The American Journal of Psychology/Volume 21/The Relation between Memory for Words and Memory for Numbers, and the Relation between Memory over Short and Memory over Long Intervals
THE RELATION BETWEEN MEMORY FOR WORDS AND
MEMORY FOR NUMBERS, AND THE RELATION
BETWEEN MEMORY OVER SHORT AND MEM-
ORY OVER LONG INTERVALS.
By Edward L. Thorndike, Teachers College, Columbia University.
Measurements of mental relationships are so important and so scanty that I venture to report certain ones in the case of memory, although they are by no means satisfactory with respect to method. They will not, however, be misleading to any one who bears in mind their limitations.
The measurements are of the relations in educate'd adults:–(1) between (a) the ability to remember a list of twelve words from a single hearing, at a rate of approximately one per second, long enough to write them immediately at the close of the reading; and (b) the same ability in the case of a list of five three-place numbers. There were five lists of (a) and five lists of (b). (2) Between: (a) and (c) the ability to remember the sixty words given in the five tests of (a) twenty-four hours later.
No requirements were made as to the order except, of course, that the order of the digits within each three-place number must be correct. The basis of the memory of (c) was not only the single hearing, and the experience of writing down such words as the individual remembered, but also the experience of scoring one's results from a complete list given to the individual for that purpose.
(1) and (2) do not, that is, measure the relationships in general, but the relationships as influenced by the restriction of the tests to one half-hour in the case of (1) and (2) and the relationship as influenced by the variations in the degree of attention given to the words in scoring results in the case of (2). Moreover, I have not corrected the results for spurious correlation due to sex, nor for attenuation due to the small number of tests.
The lists used and the method of scoring were as follows: The number of individuals was 38 for relation i and 40 for relation 2.
The lists of words used were:
The lists of numbers used were:
The score for one correct word was 1.
A word apparently misheard but remembered as heard (e.g., slake for slate or amaze for maze) was scored correct. Each individual's testimony was accepted in such cases. For each word written that was not in the list a discount of one word was made. Such errors are rare, making only 3 per cent, of the words written; 50 seconds were allowed to write out the words remembered for each list.
Each three-place number recalled exactly counted i. Each number of which two digits were correct and correctly placed counted .5. 30 seconds were allowed to write out the numbers for each remembered list.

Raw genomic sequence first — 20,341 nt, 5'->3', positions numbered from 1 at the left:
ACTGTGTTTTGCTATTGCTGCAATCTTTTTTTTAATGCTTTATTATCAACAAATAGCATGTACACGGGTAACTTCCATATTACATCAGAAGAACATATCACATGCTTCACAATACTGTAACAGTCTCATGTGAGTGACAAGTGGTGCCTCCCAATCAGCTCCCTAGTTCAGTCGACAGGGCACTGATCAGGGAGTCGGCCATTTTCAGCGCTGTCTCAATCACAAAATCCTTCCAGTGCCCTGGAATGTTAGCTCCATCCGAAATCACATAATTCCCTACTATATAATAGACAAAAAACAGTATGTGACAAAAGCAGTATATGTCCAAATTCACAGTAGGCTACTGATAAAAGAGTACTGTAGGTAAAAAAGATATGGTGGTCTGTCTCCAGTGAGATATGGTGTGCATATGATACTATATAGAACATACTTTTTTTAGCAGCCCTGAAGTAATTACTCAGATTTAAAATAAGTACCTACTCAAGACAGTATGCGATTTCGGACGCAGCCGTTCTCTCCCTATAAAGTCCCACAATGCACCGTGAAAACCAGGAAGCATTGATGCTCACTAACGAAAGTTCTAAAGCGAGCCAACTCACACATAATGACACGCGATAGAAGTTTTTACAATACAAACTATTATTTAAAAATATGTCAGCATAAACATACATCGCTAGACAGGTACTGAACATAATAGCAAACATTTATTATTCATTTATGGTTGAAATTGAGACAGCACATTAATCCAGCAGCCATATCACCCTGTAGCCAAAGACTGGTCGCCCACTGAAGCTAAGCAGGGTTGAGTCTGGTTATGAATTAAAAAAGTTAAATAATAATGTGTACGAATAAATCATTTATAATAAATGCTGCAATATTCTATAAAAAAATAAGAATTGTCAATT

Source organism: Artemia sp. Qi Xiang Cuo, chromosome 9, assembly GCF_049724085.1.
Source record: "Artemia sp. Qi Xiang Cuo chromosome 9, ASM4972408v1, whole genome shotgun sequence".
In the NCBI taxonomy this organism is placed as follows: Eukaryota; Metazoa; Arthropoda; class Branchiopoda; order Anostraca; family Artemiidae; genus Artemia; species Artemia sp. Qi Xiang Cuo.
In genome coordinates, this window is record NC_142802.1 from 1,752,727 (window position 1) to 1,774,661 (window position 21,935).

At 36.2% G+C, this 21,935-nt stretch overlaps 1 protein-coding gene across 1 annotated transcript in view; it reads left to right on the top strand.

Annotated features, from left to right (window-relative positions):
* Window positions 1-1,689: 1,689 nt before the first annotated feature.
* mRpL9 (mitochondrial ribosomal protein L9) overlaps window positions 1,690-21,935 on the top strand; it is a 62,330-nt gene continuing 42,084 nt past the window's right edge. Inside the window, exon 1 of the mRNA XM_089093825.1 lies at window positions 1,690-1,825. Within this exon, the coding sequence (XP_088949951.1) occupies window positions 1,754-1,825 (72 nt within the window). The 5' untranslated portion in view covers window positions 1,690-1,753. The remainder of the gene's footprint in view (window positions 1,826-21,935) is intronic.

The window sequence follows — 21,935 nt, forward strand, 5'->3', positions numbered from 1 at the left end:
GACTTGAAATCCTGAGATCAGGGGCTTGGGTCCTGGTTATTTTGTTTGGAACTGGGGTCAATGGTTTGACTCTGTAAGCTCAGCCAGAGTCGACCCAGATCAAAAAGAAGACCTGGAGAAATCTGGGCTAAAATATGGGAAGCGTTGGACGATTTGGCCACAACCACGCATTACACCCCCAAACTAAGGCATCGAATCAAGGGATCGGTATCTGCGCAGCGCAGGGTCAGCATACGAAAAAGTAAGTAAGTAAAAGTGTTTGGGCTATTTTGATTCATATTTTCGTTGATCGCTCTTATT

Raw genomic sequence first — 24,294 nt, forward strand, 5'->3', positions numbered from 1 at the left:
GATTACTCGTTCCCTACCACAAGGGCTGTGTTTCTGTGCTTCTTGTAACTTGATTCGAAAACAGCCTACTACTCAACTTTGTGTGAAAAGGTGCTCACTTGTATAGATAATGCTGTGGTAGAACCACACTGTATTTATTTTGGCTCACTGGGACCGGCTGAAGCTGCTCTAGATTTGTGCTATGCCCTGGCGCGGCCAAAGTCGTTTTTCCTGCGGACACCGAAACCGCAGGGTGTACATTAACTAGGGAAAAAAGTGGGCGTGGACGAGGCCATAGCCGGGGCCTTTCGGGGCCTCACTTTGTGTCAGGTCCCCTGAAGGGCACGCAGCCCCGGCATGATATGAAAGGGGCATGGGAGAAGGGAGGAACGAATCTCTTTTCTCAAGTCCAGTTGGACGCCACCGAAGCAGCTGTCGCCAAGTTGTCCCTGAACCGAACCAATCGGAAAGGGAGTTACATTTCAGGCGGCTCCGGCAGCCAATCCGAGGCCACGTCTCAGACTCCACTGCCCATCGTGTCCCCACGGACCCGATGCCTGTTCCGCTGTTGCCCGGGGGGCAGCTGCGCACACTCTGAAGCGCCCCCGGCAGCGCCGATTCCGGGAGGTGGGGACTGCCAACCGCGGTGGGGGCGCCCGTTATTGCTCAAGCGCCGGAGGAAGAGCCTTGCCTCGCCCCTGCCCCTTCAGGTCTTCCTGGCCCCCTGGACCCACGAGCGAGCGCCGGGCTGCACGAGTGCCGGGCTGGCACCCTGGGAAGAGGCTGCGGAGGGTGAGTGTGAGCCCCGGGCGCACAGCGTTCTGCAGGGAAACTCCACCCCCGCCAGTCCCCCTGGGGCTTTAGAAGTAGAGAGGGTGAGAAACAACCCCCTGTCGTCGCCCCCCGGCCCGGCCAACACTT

The obtained 'raw' correlation for (1) is .4^ .1. The mixture of the two sexes and the testing of the two traits in the same hour tend to make this higher than the relation between the general ability to remember word lists and the general ability to remember three-place number lists. On the other hand, there is the attenuation due to the variation, in both (a) and (b), of the result from five tests from the person's true ability. I estimate that correction for all three would result in a correlation of about -5/' The relation between (a) and memory of lists of 12 single digits was found to be .6, eight independent records of each being used. Correction for attenuation raises this to .7 . So, until more adequate measures are made, we may accept as the most likely fact that, in such a test of brief retention, a variation in the content from words to numbers reduces the correlation from i to about #5. Even if the reduction should prove to be to only %, the fact would still be very strong evidence of the dependence of efficiency of memory upon content and of the specialization of mental functions in general.
The obtained 'raw* correlation for (2) is .5^ .1 Allowing for the mixture of the sexes, the inaccuracies of the original measures, and the individual variations in the experiences upon which the memories for twenty-four hours were based, I estimate the relation as .8 .1. I know of no other measure of the relation between brief and long retention in the case of unconnected material. Henderson, in the case of connected trains of thought, gives data for memory over a few minutes from three minutes' study and memory of the same material after forty-eight hours, based upon the three minutes' study and the experience of writing out what was remembered at its close. The resulting correlations would seem, if corrected for attenuation on the one hand, and for mixture of the sexes and of differently selected groups on the other, to be about .9.
The relation between retention of the effects of an experience for one or two minutes and their retention for one or two days thus seems to be one of the closest yet measured in human nature.